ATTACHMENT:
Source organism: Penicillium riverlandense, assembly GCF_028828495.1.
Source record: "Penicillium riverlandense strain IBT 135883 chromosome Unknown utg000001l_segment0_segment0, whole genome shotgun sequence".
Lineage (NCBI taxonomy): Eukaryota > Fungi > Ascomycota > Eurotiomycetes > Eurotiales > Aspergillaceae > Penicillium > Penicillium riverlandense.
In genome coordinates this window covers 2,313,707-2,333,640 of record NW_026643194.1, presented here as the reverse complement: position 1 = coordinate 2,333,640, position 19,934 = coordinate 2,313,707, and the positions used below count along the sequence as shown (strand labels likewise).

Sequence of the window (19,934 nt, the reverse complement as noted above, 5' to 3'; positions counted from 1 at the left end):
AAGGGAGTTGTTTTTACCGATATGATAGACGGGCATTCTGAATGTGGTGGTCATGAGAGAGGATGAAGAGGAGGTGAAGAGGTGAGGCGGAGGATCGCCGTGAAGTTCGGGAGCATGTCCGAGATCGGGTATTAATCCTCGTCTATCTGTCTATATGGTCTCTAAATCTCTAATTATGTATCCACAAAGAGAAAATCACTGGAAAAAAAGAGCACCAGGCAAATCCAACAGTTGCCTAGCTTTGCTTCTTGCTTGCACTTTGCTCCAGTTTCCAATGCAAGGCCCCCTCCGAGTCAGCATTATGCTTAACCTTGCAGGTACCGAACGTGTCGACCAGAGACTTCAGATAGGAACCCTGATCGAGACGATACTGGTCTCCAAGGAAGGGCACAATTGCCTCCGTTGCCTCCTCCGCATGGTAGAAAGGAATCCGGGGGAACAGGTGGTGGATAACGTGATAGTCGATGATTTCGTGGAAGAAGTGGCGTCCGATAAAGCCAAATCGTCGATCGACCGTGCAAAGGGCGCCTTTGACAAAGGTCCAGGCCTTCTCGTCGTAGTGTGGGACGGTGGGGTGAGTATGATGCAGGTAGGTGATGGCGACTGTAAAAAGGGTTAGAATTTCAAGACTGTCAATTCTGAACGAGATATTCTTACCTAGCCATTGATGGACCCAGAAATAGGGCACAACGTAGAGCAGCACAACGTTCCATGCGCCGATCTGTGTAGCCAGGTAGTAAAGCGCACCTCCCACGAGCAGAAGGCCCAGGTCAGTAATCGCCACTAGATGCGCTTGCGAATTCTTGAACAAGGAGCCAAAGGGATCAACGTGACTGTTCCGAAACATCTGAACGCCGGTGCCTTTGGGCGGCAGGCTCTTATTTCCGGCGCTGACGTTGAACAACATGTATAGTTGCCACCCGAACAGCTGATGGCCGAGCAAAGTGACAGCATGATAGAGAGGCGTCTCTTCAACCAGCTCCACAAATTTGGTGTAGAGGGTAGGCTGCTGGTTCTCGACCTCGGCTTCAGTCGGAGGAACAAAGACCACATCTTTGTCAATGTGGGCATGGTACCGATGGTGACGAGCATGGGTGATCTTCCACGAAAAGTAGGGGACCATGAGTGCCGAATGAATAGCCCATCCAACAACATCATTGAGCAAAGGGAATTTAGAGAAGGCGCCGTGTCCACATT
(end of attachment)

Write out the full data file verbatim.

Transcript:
Source organism: Penicillium riverlandense, assembly GCF_028828495.1.
Source record: "Penicillium riverlandense strain IBT 135883 chromosome Unknown utg000001l_segment0_segment0, whole genome shotgun sequence".
Lineage (NCBI taxonomy): Eukaryota > Fungi > Ascomycota > Eurotiomycetes > Eurotiales > Aspergillaceae > Penicillium > Penicillium riverlandense.
In genome coordinates this window covers 2,313,707-2,333,640 of record NW_026643194.1, presented here as the reverse complement: position 1 = coordinate 2,333,640, position 19,934 = coordinate 2,313,707, and the positions used below count along the sequence as shown (strand labels likewise).

Sequence of the window (19,934 nt, the reverse complement as noted above, 5' to 3'; positions counted from 1 at the left end):
AAGGGAGTTGTTTTTACCGATATGATAGACGGGCATTCTGAATGTGGTGGTCATGAGAGAGGATGAAGAGGAGGTGAAGAGGTGAGGCGGAGGATCGCCGTGAAGTTCGGGAGCATGTCCGAGATCGGGTATTAATCCTCGTCTATCTGTCTATATGGTCTCTAAATCTCTAATTATGTATCCACAAAGAGAAAATCACTGGAAAAAAAGAGCACCAGGCAAATCCAACAGTTGCCTAGCTTTGCTTCTTGCTTGCACTTTGCTCCAGTTTCCAATGCAAGGCCCCCTCCGAGTCAGCATTATGCTTAACCTTGCAGGTACCGAACGTGTCGACCAGAGACTTCAGATAGGAACCCTGATCGAGACGATACTGGTCTCCAAGGAAGGGCACAATTGCCTCCGTTGCCTCCTCCGCATGGTAGAAAGGAATCCGGGGGAACAGGTGGTGGATAACGTGATAGTCGATGATTTCGTGGAAGAAGTGGCGTCCGATAAAGCCAAATCGTCGATCGACCGTGCAAAGGGCGCCTTTGACAAAGGTCCAGGCCTTCTCGTCGTAGTGTGGGACGGTGGGGTGAGTATGATGCAGGTAGGTGATGGCGACTGTAAAAAGGGTTAGAATTTCAAGACTGTCAATTCTGAACGAGATATTCTTACCTAGCCATTGATGGACCCAGAAATAGGGCACAACGTAGAGCAGCACAACGTTCCATGCGCCGATCTGTGTAGCCAGGTAGTAAAGCGCACCTCCCACGAGCAGAAGGCCCAGGTCAGTAATCGCCACTAGATGCGCTTGCGAATTCTTGAACAAGGAGCCAAAGGGATCAACGTGACTGTTCCGAAACATCTGAACGCCGGTGCCTTTGGGCGGCAGGCTCTTATTTCCGGCGCTGACGTTGAACAACATGTATAGTTGCCACCCGAACAGCTGATGGCCGAGCAAAGTGACAGCATGATAGAGAGGCGTCTCTTCAACCAGCTCCACAAATTTGGTGTAGAGGGTAGGCTGCTGGTTCTCGACCTCGGCTTCAGTCGGAGGAACAAAGACCACATCTTTGTCAATGTGGGCATGGTACCGATGGTGACGAGCATGGGTGATCTTCCACGAAAAGTAGGGGACCATGAGTGCCGAATGAATAGCCCATCCAACAACATCATTGAGCAAAGGGAATTTAGAGAAGGCGCCGTGTCCACATT